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Roundtable speaker combines interest in Civil War, family history

| Tuesday, March 19, 2013, 10:42 a.m.
Mark Miner
California University Civil War Roundtable speaker
March 2013

©Jason Snyder 2012
Mark Miner California University Civil War Roundtable speaker March 2013 ©Jason Snyder 2012

What began as an innocent and unassuming family visit turned into a more than 30-year odyssey that enabled western Pennsylvania native Mark Miner to, as he referred to it, “find my niche.”

Through what, he added, was a series of amazing coincidences that were years in the making, Miner uncovered a family history that found no fewer than 115 members of his extended family having participated in the Civil War. And, this, the 150th anniversary of that conflict, makes Miner's discoveries more meaningful as a result.

While most families are able to, at best, identify two, three or perhaps as many as four or five generations in their often branchless- and leafless family trees, Miner, who lives in Beaver, traces his family's roots to Somerset County in the 1790s, when the United States, under presidents George Washington and John Adams, was in its formative years.

Miner, 51, who graduated from West Virginia University in 1983 with a degree in journalism, will be the featured speaker Thursday at the California University of Pennsylvania Civil War Roundtable. Miner's presentation not coincidentally bears the same title as his book: “Well At This Time: The Civil War Diaries of Ephraim Miner of Somerset County.”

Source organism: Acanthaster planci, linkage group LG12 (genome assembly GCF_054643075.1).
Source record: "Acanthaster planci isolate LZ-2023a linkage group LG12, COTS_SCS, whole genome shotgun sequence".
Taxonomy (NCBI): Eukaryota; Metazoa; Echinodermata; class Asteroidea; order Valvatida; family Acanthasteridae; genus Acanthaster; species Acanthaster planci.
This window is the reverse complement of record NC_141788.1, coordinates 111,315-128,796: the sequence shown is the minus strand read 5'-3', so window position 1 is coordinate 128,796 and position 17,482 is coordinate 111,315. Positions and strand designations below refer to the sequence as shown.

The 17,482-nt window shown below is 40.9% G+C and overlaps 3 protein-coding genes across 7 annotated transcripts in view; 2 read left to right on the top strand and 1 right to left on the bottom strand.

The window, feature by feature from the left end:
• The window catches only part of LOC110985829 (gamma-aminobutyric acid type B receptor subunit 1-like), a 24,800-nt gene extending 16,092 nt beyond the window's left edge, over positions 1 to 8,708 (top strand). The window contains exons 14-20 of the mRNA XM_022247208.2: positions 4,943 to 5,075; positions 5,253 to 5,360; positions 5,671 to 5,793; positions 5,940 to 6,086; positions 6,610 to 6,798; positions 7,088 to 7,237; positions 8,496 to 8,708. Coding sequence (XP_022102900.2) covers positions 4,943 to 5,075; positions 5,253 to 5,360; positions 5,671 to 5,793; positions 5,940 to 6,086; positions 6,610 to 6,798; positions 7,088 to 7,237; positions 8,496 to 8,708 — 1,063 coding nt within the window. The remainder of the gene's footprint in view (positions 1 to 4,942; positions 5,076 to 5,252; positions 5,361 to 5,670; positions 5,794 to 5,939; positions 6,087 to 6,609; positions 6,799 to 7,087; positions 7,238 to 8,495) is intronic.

If the name sounds familiar, it should. Ephraim Miner is Mark Miner's great-great-grand-uncle.

During a visit to Miner's great-grandmother's home when he was 10 years old, his father's grandmother, as grandmothers are wont to do, pulled out the family photo album. Attending yet another family reunion and fascinated by some of those same pictures, his great-grandmother presented him the album.

“She said, ‘Find out about these people,'” Miner said, “and I've been searching ever since. I found paperwork in another relative's home and that led to discovering more about the family in Somerset County and its subsequent moves to other areas of Western Pennsylvania.”

Among the photos in that album was one of a great-great-great grandfather from Moundsville, W.Va., a member of the 12th West Virginia Infantry, Miner later discovered, killed in battle in Winchester, Va. Once Mark Miner discovered that piece of family history, he discovered that ancestor's Civil War papers in the National Archives, furthering his interest in the Civil War.

More than curious about his family history, Miner, an annual guest lecturer at the West Virginia University College of Business and Economics, visited family members in Kingwood in Somerset County where he was escorted to a local cemetery. Ephraim Miner (1838-1921) is buried in that Kingwood cemetery. Another stop in Kingwood was to the home of Ephraim Miner's daughter, Minnie (Miner) Gary, who was born in 1892 and still lived in the house her father built when she passed away in 1985.